Binance’s chief executive on supporting Elon Musk
Changpeng Zhao, Binance’s billionaire founder, has said that he is “excited to be able to help Elon realize a new vision for Twitter.”
The web3 advocate, which seeks to incorporate digital tokens like NFTs and blockchain technologies into other applications, said that the company told CNBC it hopes “to be able to play a role in bringing social media and web3 together and broadening the use and adoption of crypto and blockchain technology.”
However, formerchief executive Jack Dorsey has been critical of web3 and venture capitalists.
Elon Musk’s childhood in South Africa
Mr Musk’s childhood was seeped in misinformation, a report from The New York Times describes, detailing newspapers that would arrive with sections blacked out and nightly news bulletins that valourised those fighting for the apartheid system..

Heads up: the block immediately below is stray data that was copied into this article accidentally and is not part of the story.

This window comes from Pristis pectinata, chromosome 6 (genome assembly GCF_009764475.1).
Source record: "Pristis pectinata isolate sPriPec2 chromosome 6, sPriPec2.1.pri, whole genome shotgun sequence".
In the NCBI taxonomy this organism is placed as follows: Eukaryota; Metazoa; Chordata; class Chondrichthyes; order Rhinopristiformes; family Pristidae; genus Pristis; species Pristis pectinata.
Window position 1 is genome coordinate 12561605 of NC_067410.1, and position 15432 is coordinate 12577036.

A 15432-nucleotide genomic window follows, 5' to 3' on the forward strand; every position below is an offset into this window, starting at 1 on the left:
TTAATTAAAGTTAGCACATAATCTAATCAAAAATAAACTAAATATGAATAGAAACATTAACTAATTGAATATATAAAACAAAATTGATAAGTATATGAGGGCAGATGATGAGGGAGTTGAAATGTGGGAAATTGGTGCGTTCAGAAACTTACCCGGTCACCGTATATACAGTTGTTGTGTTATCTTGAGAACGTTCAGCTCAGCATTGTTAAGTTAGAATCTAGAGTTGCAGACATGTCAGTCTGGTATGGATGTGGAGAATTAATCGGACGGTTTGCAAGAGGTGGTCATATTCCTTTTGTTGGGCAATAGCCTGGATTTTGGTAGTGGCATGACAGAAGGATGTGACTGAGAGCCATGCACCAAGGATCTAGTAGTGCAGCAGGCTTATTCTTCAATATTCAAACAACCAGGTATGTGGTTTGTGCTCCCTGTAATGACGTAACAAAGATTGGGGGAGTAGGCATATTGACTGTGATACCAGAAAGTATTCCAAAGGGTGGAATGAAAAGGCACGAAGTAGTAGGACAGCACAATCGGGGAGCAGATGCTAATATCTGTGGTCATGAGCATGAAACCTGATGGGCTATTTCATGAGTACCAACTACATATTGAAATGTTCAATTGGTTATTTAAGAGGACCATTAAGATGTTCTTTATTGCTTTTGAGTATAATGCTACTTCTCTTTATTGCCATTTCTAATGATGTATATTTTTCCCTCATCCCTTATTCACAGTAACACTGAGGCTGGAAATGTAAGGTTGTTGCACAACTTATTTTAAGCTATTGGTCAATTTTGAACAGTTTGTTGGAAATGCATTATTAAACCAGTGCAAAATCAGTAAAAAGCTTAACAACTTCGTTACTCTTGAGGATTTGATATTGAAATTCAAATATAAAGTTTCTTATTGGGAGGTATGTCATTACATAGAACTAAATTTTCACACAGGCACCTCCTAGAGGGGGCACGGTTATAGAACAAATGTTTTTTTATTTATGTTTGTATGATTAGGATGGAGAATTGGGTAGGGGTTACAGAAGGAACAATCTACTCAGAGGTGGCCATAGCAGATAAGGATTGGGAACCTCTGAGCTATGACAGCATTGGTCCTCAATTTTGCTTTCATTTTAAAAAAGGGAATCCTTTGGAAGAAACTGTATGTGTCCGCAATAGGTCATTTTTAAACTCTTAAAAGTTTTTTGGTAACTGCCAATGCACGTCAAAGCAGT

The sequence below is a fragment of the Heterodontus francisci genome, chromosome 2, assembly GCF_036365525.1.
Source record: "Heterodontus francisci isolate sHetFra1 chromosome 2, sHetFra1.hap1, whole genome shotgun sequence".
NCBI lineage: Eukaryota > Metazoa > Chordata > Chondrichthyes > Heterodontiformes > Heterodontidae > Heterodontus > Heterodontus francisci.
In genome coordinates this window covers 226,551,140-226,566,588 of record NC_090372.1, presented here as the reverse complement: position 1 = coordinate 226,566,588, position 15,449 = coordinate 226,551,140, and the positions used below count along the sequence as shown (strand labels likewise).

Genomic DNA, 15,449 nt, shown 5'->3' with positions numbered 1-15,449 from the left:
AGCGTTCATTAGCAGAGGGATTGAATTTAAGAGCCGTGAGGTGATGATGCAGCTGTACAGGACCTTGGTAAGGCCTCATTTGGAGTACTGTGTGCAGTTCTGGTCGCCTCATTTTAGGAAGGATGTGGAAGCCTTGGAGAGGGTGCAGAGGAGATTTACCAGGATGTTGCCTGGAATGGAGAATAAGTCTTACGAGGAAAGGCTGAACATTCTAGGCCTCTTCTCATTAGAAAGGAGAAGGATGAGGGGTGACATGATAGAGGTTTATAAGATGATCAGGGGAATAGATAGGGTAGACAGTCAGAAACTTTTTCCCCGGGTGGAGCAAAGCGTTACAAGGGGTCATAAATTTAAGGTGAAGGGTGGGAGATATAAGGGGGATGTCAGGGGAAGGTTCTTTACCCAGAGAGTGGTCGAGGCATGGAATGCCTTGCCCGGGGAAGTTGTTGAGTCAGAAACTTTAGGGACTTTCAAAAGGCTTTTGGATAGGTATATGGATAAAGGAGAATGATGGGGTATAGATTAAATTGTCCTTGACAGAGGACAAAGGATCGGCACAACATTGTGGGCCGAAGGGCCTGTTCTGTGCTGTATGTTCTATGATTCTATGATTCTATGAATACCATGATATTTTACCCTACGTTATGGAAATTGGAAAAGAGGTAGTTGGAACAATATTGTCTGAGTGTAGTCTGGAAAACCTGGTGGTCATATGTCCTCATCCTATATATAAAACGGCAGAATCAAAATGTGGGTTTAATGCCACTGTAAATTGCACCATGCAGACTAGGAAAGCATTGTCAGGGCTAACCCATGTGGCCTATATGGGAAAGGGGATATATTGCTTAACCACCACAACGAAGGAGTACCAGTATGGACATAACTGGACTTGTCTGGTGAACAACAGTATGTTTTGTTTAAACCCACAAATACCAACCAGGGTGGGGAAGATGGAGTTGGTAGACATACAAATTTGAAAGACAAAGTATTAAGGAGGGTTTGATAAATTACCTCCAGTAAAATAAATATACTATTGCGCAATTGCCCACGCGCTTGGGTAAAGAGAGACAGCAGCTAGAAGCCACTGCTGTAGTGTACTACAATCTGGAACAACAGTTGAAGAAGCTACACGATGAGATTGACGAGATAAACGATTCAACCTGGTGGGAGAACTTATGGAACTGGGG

“We were really clueless as white South African teenagers. Really clueless,” said Melanie Cheary, a classmate of Mr Musk’s said during the two years he spent at Bryanston High School, where Black people were reportedly rarely seen other than in service of white families.
In a blog post before the filing, Tesla called the suit misguided and said the agency “has never once raised any concern” about its workplace practices following a three-year investigation.
However one of Mr Musk’s main proposals, opening up the Twitter algorithm, is confusing.